Finally, Christensen failed to respond to FINRA requests for documents and testimony.

Bart Chad Christensen : Barred
Bill Singer's Comment
A cascade of calamity.  Under the circumstances, I have no problem with the Bar.
Edward Philip Gelb (Principal)
AWC/2009019466601/July 2011

Gelb solicited individuals, including customers at his member firm, to invest in entities that were purportedly engaged in the export and import business with a manufacturer based in China.

Gelb raised approximately $1.8 million from investors and received approximately $79,500 from the entities as compensation derived from his solicitation of, and directing investors to, the entities.

Private Securities Transaction

Gelb was aware of his firmís policies and procedures, which specifically prohibited its registered representatives from participating in any manner in the solicitation of any securities transaction outside the regular scope of their employment without approval. Gelb signed annual certifications attesting to this knowledge and failed to notify his firm about his solicitation of investors for the entities because he did not expect the firmís approval of the product.

Due Diligence

Gelb failed to obtain adequate information about the investment and instead relied upon unfounded representations, including guarantees that the investorsí principal would be protected despite the fact that, at no time, had Gelb seen any financial documentation for the entities. The information available on the Internet about the entities was limited to the companiesí own website.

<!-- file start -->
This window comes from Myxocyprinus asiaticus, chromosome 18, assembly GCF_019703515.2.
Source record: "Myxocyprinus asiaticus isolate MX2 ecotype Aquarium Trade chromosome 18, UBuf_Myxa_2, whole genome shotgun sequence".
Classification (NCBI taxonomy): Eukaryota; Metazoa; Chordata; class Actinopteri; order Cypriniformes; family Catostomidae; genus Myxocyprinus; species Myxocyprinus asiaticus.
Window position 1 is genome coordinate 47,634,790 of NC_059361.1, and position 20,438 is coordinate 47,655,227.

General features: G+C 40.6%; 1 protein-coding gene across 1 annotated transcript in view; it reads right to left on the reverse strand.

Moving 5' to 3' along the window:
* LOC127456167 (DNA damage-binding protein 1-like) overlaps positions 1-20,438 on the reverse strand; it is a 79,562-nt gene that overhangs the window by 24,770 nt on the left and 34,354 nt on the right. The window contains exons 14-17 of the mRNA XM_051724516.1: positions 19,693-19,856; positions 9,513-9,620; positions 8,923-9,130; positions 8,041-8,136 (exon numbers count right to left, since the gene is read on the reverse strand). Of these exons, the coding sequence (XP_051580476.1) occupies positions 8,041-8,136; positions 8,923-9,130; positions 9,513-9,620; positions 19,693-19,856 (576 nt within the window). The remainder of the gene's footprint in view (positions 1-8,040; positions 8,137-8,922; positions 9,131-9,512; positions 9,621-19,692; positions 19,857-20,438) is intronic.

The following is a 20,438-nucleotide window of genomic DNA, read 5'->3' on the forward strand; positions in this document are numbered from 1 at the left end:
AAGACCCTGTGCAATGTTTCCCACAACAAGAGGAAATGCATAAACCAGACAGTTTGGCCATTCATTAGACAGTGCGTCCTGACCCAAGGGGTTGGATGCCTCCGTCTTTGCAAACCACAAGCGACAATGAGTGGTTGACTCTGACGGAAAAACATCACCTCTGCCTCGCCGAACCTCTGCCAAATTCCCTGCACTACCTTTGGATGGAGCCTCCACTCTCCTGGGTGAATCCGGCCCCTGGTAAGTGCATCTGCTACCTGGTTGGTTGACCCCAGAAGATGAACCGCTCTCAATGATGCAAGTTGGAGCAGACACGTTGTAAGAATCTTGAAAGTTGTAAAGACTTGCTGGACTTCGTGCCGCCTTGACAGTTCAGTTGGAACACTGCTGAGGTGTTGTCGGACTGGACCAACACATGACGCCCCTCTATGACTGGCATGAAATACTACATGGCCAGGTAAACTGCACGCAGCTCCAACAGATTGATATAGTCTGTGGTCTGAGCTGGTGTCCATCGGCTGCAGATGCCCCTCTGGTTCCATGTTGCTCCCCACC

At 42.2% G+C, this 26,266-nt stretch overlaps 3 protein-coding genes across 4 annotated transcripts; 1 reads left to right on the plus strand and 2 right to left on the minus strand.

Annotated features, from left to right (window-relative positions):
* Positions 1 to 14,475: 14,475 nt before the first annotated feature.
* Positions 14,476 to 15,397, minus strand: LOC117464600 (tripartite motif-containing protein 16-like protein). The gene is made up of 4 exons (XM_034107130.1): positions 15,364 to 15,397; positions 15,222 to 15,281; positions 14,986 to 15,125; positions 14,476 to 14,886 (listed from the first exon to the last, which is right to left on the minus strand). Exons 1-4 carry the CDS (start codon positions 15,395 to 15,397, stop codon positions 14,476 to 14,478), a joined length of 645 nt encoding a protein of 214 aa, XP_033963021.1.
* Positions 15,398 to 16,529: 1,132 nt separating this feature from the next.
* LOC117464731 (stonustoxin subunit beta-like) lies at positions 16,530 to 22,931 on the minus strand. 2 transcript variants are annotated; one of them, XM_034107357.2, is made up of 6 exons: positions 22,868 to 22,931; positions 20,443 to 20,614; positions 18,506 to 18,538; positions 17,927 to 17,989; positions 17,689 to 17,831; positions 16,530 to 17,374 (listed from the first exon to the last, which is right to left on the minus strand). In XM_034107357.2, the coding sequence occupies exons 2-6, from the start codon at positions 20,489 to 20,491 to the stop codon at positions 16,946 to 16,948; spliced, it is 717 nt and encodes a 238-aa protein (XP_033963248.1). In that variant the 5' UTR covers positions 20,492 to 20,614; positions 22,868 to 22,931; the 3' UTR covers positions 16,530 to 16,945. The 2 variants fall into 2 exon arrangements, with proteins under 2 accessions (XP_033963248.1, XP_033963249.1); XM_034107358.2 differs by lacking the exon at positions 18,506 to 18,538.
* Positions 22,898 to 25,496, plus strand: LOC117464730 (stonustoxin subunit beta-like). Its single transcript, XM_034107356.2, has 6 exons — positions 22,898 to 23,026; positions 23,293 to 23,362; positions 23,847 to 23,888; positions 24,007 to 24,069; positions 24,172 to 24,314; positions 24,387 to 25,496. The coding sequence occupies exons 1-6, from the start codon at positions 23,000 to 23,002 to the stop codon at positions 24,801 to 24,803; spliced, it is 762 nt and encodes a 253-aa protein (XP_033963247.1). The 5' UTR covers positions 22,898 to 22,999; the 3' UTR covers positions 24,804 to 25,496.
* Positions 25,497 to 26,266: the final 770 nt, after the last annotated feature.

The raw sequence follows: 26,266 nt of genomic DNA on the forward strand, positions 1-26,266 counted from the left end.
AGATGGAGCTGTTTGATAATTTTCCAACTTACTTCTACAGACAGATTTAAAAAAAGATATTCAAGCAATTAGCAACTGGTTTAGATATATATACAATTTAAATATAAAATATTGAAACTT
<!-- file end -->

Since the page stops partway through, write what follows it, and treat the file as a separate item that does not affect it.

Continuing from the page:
Risk Disclosures

FINRA determined that despite the highly risky nature of the investment, Gelb led the customers to believe that the investment he was recommending was a safe and secure investment and, in some cases, Gelb was aware that customers were taking out home equity lines of credit on their homes to fund their investments in the entities. Customers who invested in the entities Gelb recommended had low risk tolerances and had investment objectives of growth and/or income, and Gelb did not have a reasonable basis for recommending the entities to the customers.

Outside email

Gelb utilized an outside email account, without his firmís knowledge or consent, to conduct securities business.Although the firm was aware of the outside email account, Gelb had not been approved to utilize that email address to conduct securitiesrelated business and by operating an outside email account for securities-related business without the firmís knowledge and consent, Gelb prevented his firm from reviewing his emails pursuant to NASD Rule 3010(d).

Edward Philip Gelb (Principal): Barred
Tags:  Email    Annual Compliance Certification    Due Diligence     |    In: Cases of Note : FINRA
Frederick Xavier Veile III
AWC/2009020153401/July 2011

Veile borrowed $800 from one of his customers at his member firm. The loan was not reduced to writing and had no repayment terms, and Veile did not disclose this loan to his firm and the firm had a policy prohibiting representatives from borrowing money from customers.

Veile paid back the customer after FINRA began its investigation. Veile completed an annual compliance statement for the firm in which he falsely stated that he had not engaged in any prohibited practices, including borrowing from or lending to a client.

Frederick Xavier Veile III : Fined $5,000; Suspended 1 month
June 2011
David Elijah McKee (Principal)
AWC/2008011640801/June 2011

In his capacity as the vice president of compliance, McKee failed to supervise certain aspects of his member firmís securities business